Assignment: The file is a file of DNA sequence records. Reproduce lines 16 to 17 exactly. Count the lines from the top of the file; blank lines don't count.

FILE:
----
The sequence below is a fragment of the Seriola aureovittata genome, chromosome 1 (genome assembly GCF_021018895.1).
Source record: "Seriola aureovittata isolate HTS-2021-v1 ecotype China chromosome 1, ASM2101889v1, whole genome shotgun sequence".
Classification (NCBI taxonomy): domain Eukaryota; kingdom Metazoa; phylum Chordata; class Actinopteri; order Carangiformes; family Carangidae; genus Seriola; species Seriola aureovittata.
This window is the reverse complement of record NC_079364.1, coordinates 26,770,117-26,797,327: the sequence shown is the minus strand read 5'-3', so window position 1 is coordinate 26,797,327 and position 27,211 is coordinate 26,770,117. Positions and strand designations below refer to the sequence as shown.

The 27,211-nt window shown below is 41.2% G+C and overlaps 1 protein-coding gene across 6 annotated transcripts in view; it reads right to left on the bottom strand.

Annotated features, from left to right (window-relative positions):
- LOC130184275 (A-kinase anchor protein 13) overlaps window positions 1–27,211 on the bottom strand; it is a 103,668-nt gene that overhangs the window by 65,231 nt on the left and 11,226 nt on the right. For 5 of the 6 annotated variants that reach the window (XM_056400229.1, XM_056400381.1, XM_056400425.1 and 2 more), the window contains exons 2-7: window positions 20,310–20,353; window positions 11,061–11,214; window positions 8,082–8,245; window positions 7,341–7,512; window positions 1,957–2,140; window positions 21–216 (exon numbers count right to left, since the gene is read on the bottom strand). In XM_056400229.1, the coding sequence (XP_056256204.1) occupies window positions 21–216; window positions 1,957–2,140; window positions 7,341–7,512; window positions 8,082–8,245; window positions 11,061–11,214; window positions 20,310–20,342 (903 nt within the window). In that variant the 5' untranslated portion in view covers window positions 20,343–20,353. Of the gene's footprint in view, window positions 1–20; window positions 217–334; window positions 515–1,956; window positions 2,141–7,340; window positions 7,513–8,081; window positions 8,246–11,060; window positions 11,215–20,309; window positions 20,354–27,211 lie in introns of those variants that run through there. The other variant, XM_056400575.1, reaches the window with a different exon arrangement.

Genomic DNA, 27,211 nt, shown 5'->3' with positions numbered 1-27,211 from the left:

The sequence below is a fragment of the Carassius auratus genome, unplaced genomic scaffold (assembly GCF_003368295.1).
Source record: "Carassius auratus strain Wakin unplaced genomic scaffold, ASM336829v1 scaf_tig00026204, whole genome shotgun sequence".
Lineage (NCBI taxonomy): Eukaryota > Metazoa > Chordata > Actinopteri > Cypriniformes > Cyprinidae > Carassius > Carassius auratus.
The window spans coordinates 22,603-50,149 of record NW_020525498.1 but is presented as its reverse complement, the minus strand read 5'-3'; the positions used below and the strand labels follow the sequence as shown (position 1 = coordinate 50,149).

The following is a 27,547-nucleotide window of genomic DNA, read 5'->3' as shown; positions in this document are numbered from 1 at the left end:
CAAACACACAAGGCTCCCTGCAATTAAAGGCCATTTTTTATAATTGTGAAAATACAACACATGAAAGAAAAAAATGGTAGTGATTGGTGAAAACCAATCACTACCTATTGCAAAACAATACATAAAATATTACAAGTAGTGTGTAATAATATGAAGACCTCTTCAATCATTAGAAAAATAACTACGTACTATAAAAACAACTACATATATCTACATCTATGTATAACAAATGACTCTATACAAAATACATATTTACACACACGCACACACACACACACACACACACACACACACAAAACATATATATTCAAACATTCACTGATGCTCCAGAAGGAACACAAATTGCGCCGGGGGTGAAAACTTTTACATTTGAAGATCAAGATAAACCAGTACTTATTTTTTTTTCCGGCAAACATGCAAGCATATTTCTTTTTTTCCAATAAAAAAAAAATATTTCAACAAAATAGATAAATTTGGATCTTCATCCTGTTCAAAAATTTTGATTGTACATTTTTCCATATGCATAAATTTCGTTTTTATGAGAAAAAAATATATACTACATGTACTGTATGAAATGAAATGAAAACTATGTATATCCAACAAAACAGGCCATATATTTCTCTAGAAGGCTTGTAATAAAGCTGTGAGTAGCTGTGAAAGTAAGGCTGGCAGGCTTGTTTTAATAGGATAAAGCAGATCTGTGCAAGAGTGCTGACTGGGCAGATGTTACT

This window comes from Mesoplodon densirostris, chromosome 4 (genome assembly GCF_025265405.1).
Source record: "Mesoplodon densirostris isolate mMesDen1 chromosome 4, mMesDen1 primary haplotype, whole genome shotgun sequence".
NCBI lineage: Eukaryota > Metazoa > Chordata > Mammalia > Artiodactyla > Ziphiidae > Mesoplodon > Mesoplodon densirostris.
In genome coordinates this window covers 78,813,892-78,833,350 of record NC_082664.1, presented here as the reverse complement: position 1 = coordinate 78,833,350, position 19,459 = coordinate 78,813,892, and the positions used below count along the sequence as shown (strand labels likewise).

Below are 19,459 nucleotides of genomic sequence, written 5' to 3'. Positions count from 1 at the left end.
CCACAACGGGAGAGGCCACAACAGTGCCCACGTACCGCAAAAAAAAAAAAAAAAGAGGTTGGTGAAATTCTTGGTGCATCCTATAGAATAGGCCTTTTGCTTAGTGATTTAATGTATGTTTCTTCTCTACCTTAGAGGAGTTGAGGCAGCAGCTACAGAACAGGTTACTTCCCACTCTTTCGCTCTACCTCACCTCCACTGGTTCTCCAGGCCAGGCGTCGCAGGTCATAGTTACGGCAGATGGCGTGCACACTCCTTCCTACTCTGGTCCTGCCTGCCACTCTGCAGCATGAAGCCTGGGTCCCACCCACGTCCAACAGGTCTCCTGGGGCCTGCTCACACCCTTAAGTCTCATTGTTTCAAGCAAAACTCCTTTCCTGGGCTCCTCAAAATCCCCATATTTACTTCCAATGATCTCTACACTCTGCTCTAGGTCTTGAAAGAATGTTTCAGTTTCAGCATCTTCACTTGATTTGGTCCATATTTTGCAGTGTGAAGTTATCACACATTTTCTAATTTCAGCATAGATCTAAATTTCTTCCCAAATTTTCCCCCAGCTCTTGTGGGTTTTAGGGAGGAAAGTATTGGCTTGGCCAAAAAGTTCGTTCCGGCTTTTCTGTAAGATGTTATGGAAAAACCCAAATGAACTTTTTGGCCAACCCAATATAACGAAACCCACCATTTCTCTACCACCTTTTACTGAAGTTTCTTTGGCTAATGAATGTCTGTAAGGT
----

Source record: "Mesoplodon densirostris isolate mMesDen1 chromosome 4, mMesDen1 primary haplotype, whole genome shotgun sequence".
NCBI lineage: Eukaryota > Metazoa > Chordata > Mammalia > Artiodactyla > Ziphiidae > Mesoplodon > Mesoplodon densirostris.